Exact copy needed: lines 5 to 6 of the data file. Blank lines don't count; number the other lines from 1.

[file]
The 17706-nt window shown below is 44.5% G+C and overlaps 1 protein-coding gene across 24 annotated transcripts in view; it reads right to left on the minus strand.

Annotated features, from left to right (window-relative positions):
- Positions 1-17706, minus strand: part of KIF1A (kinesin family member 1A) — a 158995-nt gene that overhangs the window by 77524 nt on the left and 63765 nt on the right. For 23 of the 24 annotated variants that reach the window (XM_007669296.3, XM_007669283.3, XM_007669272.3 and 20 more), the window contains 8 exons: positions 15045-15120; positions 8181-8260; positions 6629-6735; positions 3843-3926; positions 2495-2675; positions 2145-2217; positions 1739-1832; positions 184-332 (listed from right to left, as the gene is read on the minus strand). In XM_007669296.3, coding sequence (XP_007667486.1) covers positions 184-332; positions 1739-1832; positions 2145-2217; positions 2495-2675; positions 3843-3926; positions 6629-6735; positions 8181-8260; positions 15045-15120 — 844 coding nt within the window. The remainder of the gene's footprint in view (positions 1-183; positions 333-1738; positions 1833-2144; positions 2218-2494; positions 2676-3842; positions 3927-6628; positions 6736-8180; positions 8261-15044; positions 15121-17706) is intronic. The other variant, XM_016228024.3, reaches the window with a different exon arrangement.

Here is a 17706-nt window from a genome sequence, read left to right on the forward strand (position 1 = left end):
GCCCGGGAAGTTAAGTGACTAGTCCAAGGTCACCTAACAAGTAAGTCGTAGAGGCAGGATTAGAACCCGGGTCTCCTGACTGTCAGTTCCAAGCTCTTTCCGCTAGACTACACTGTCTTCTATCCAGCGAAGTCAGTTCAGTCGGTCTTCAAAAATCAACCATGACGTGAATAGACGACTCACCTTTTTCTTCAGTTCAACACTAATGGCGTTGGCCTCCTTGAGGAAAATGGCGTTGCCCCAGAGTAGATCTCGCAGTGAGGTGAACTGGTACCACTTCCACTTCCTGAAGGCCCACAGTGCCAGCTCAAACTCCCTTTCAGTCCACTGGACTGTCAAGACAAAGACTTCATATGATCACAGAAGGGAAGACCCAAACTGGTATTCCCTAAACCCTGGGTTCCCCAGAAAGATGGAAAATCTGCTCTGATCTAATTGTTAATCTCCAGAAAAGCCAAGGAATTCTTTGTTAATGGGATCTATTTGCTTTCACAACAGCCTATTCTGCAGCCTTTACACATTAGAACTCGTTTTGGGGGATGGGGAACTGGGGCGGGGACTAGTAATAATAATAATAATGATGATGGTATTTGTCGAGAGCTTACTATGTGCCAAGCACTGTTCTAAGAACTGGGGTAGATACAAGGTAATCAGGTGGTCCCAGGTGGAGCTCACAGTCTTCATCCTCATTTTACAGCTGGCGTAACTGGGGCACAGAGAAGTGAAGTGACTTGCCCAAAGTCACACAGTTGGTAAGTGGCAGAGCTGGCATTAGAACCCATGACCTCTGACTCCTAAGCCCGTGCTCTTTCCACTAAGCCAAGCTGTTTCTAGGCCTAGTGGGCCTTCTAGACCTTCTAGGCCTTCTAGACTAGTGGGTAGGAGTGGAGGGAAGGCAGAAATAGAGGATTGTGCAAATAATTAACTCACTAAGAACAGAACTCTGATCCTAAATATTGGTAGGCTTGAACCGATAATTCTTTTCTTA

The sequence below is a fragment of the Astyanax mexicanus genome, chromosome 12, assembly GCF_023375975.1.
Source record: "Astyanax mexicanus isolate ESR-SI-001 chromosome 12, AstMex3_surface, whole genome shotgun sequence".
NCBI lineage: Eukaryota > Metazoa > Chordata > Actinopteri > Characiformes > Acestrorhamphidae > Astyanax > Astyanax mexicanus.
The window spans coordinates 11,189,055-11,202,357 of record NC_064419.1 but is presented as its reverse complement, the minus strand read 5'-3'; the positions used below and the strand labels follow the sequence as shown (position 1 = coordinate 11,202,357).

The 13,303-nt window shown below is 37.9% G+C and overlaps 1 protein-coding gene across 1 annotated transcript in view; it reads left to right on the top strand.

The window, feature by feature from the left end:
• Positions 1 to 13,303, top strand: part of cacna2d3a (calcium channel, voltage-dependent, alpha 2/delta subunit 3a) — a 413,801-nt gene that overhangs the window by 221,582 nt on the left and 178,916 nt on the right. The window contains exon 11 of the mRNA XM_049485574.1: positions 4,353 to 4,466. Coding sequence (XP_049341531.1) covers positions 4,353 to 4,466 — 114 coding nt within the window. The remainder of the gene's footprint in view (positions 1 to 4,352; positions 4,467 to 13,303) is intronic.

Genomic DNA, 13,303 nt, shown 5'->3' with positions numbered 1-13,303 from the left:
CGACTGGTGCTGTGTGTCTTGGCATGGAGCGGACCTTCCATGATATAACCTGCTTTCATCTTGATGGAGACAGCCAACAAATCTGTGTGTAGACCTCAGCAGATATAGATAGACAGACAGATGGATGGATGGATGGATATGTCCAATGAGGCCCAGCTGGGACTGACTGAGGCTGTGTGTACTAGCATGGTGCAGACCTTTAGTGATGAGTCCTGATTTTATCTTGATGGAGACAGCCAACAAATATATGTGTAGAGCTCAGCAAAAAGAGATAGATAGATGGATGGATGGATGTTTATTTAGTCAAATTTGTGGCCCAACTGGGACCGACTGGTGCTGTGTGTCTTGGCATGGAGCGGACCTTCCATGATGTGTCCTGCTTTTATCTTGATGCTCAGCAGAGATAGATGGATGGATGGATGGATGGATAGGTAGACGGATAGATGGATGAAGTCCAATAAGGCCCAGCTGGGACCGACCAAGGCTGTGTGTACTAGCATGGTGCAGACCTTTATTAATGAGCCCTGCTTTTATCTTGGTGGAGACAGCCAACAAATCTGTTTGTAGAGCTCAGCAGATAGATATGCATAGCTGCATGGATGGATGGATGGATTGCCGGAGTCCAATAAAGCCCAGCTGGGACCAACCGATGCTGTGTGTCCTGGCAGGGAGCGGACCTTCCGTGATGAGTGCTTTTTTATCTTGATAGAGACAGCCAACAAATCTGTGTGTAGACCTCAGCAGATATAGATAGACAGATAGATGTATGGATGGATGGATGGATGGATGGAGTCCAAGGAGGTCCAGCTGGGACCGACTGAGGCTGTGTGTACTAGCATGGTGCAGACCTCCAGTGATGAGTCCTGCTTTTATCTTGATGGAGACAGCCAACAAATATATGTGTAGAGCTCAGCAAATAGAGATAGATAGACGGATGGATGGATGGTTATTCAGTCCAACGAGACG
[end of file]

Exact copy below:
GCCCGGGAAGTTAAGTGACTAGTCCAAGGTCACCTAACAAGTAAGTCGTAGAGGCAGGATTAGAACCCGGGTCTCCTGACTGTCAGTTCCAAGCTCTTTCCGCTAGACTACACTGTCTTCTATCCAGCGAAGTCAGTTCAGTCGGTCTTCAAAAATCAACCATGACGTGAATAGACGACTCACCTTTTTCTTCAGTTCAACACTAATGGCGTTGGCCTCCTTGAGGAAAATGGCGTTGCCCCAGAGTAGATCTCGCAGTGAGGTGAACTGGTACCACTTCCACTTCCTGAAGGCCCACAGTGCCAGCTCAAACTCCCTTTCAGTCCACTGGACTGTCAAGACAAAGACTTCATATGATCACAGAAGGGAAGACCCAAACTGGTATTCCCTAAACCCTGGGTTCCCCAGAAAGATGGAAAATCTGCTCTGATCTAATTGTTAATCTCCAGAAAAGCCAAGGAATTCTTTGTTAATGGGATCTATTTGCTTTCACAACAGCCTATTCTGCAGCCTTTACACATTAGAACTCGTTTTGGGGGATGGGGAACTGGGGCGGGGACTAGTAATAATAATAATAATGATGATGGTATTTGTCGAGAGCTTACTATGTGCCAAGCACTGTTCTAAGAACTGGGGTAGATACAAGGTAATCAGGTGGTCCCAGGTGGAGCTCACAGTCTTCATCCTCATTTTACAGCTGGCGTAACTGGGGCACAGAGAAGTGAAGTGACTTGCCCAAAGTCACACAGTTGGTAAGTGGCAGAGCTGGCATTAGAACCCATGACCTCTGACTCCTAAGCCCGTGCTCTTTCCACTAAGCCAAGCTGTTTCTAGGCCTAGTGGGCCTTCTAGACCTTCTAGGCCTTCTAGACTAGTGGGTAGGAGTGGAGGGAAGGCAGAAATAGAGGATTGTGCAAATAATTAACTCACTAAGAACAGAACTCTGATCCTAAATATTGGTAGGCTTGAACCGATAATTCTTTTCTTA

The sequence below is a fragment of the Astyanax mexicanus genome, chromosome 12, assembly GCF_023375975.1.